Dental implants are currently the go-to solution for tooth replacement. These implants can be bridges or dentures, which come with different longevity. People are concerned about the life expectancy of an implant compared to other tooth restoration options. Longevity is what people seek to know if it’s worth in gold. However, the longevity of an implant depends on many factors, such as the structure, type, and when and where the replacement is necessary.
Components of Dental Implants
The replacement has three main parts which are essential for the job:
First, most people associate dental implants with the crown, which looks like a natural tooth.
These prosthetics consist of three different and equally important parts:
- Implant post — the dentist attaches a small, screw-shaped to the jawbone
- Abutment — this short screw holds the implant post to the false tooth
- Prosthesis — is either a crown, denture, or bridge screwed to the top of the abutment
The structure is also part of what determines how long an implant can last. For example, dental implant posts are of different sizes, shapes, and materials. As a result, the durability of some is better than others. If you are confused, the dentist can help you make a better choice according to your needs and budget.
The Average Lifespan of Dental Implants
Dental implants have three major components, which are placed under observation to know the longevity of the implant restoration. Generally, the implant post has a longer life expectancy since it is attached and hidden in the bone, protecting it from easy damage. The dental post can last for up to 25 years or more. Some sources say the implant can be permanent.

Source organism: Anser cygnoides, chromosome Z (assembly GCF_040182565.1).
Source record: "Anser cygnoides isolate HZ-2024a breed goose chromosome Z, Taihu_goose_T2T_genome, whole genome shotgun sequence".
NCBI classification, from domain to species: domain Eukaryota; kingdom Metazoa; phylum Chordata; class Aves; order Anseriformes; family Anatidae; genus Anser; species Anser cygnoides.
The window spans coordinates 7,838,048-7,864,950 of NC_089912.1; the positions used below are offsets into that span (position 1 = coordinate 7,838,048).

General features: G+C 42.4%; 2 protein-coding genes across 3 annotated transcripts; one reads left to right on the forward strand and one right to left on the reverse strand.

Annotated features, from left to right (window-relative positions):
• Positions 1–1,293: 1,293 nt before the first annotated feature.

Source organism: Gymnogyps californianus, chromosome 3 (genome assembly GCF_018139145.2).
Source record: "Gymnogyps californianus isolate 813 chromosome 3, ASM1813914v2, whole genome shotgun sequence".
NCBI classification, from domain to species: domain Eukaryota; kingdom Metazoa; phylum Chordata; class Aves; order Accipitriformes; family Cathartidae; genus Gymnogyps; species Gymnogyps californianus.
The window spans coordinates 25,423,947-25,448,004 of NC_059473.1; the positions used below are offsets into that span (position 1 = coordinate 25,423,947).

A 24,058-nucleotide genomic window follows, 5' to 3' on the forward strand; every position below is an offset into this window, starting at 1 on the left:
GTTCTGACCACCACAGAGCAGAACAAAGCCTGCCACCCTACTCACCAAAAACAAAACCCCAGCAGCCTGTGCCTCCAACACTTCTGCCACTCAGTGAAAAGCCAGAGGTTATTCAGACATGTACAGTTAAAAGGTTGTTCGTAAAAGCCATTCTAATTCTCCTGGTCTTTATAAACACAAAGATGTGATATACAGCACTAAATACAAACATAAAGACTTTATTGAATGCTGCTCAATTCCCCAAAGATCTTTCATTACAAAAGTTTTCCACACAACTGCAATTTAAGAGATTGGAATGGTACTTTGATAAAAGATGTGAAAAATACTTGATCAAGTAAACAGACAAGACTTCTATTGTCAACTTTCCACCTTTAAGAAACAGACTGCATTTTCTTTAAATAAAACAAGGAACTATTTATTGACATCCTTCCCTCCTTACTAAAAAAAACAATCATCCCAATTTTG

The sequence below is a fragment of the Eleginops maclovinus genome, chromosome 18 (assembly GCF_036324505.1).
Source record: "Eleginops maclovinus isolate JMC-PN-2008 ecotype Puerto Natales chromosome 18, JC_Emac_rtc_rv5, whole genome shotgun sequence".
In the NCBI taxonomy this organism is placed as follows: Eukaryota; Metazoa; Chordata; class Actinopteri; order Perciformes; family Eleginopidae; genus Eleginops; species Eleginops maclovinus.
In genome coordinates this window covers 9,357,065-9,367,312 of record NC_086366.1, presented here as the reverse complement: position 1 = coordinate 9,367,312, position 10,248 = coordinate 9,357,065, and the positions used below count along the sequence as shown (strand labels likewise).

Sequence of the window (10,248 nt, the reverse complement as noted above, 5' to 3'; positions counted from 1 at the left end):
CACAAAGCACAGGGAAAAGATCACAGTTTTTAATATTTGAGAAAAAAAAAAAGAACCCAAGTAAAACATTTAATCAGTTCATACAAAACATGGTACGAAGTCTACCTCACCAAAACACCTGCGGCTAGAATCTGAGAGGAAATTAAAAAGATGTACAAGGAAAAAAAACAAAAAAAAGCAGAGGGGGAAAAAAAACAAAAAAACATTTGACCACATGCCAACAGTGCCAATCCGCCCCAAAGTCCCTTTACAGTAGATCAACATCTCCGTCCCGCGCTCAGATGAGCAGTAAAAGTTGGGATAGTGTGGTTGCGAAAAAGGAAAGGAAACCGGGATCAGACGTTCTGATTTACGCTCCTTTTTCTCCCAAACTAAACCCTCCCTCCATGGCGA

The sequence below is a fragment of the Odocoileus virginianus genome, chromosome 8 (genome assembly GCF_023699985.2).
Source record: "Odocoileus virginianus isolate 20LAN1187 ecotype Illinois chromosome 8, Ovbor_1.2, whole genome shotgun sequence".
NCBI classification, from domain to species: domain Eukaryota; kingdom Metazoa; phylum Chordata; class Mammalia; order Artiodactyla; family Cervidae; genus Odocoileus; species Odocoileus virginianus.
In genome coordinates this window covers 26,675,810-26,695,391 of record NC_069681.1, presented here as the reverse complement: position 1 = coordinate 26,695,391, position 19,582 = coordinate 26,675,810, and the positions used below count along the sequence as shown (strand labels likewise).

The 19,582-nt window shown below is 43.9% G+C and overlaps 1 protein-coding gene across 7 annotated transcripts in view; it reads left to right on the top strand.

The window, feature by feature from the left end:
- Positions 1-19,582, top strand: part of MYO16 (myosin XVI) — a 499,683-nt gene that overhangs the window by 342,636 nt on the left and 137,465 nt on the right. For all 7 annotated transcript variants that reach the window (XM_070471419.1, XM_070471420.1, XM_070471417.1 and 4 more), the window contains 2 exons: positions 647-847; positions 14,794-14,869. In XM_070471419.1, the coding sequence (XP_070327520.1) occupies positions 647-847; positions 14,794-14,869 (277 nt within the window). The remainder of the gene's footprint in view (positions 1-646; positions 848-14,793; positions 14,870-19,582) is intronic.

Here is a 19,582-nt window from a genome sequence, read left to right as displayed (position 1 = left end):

The abutment and prosthesis face damage from many conditions and will eventually be replaced. However, both components may take 10 to 15 years before needing replacement due to the action of chewing and biting, leading to wear and tear on the surface.
Lastly, the prosthesis type will also affect longevity. For instance, an implant in the front tooth will last longer than in the molars. This is because the front part does less chewing, unlike the back teeth causing the denture to wear off faster. However, implant-supported bridges have longer life expectancy than traditional bridges or dentures.
Why Your Implants May Decline Over Time
Dental implants suffer from two major factors – peri-implantitis and failed osseointegration. Peri-implantitis is a gum disease that infects the gum causing damage to the bone around the tooth. Failed osseointegration is the growth of bone around the implant, increasing the implant’s rigidness. The factor is caused by smoking or bone grafting often used by the dentist or surgical technique.
In addition, other factors still contribute to an implant’s longevity, such as lifestyle and oral health. Other factors like pre-existing medical conditions, disease, and misuse can affect longevity. For example, implant users who smoke, have diabetes, or suffer other medical conditions like cancer, are likely to have a shorter implant life expectancy. The patient must also have an adequate jawbone to hold the implant, making it unsuitable for people with bone loss and lost teeth. Those with few jaw bones undergo bone regeneration before the surgery.
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